So You Want To Go A Bar In Texas. Here's What You'll Need To Know.
It’s been a while since anyone’s been into a bar in Texas, so things are bound to feel weird when they’re allowed to reopen this Friday. Gov. Greg Abbott announced Monday they'd be allowed to open as long as they follow a set of minimum safety guidelines aimed at preventing further spread of the coronavirus.
So, if you’re going to go – and we're not encouraging you to – you should be aware of how things will work.
The bar’s responsibilities:
- Bars will be allowed to let in only 25% of their permitted capacity, so don’t be surprised if you have to wait to get in. Staff must ensure at least 6 feet of distance between parties waiting to be allowed in.
- There must be a hand-sanitizing station available upon entry to the bar.
- No more than six people are allowed at a table.
- Tables must be arranged to keep parties at least 6 feet from each other — and those tables shouldn’t be moved.
- No silverware, condiments, glasses, etc., can be left on an unoccupied table.
- Silverware and menus must be disposable.
- Activities that put people close together, like dancing, are “discouraged.”
- Only people seated at a table will be served. Loitering in common areas (presumably this includes standing by the bar to get the bartender’s attention) is NOT allowed. In fact, the bar should be physically blocked off and stools at the bar removed.
- Employees should be trained in cleaning, disinfection and “respiratory etiquette.” (It's unclear exactly what this means.)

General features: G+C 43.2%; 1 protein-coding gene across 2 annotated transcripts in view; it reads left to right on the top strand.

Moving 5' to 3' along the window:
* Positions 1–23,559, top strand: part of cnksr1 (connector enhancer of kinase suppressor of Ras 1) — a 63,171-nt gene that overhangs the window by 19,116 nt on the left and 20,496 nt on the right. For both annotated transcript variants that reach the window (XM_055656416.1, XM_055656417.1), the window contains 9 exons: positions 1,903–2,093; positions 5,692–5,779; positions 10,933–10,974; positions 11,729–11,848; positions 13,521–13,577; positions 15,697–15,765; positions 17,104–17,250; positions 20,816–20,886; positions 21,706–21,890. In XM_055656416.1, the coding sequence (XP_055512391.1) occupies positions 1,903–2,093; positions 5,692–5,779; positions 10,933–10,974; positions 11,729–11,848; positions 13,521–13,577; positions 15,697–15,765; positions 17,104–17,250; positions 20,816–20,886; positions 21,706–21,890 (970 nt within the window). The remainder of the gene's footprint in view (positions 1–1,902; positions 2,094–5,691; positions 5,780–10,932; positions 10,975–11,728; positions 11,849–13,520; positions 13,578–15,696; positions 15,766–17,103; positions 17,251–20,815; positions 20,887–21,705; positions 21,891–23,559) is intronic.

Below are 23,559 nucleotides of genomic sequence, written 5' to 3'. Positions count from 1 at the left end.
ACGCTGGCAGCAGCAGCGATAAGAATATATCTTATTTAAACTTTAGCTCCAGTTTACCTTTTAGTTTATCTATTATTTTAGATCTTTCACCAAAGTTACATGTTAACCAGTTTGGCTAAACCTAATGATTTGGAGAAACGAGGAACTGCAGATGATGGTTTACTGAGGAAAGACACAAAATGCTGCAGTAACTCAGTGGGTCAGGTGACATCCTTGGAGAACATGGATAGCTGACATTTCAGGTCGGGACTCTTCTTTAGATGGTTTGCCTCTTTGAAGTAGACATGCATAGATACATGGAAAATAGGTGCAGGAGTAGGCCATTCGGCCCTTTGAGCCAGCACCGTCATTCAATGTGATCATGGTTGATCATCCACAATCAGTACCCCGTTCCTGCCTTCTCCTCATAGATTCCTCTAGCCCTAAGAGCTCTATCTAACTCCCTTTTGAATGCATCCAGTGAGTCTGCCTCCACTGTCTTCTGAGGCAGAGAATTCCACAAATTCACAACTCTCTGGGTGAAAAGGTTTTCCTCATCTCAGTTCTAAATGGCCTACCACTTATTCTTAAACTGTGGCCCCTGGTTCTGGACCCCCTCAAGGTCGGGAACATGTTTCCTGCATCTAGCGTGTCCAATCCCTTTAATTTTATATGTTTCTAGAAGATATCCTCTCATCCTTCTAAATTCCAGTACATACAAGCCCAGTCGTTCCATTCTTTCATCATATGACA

- Employees should be screened for symptoms of illness. If they have symptoms, they should not be allowed to return to work until three days after they recover and 10 days since symptoms started. If an employee is exposed to someone who has tested positive for COVID-19, they can’t come back to work until the end of a 14-day self-quarantine.
- Employees must wash hands when they start work and after any interaction with a customer.
- Employees should stay 6 feet from customers and other employees. If that’s not possible, face masks should be used.
- Businesses should “consider” having employees wear face masks.
The Texas Alcoholic Beverage Commission is supposed to monitor bars to make sure they’re following these guidelines and can suspend a bar’s license if they’re not.
Find the full list of guidelines for bars here.
- Self-screen for symptoms before going out. Cough? Sore throat? Fever? Stay home.
- Minimize contact with other people — stay 6 feet from anyone not in your party, especially people 65 and older.
- Wash or sanitize your hands frequently.
- There can be no more than six people at your table.
- “Consider” wearing a face mask.
As always, drink responsibly.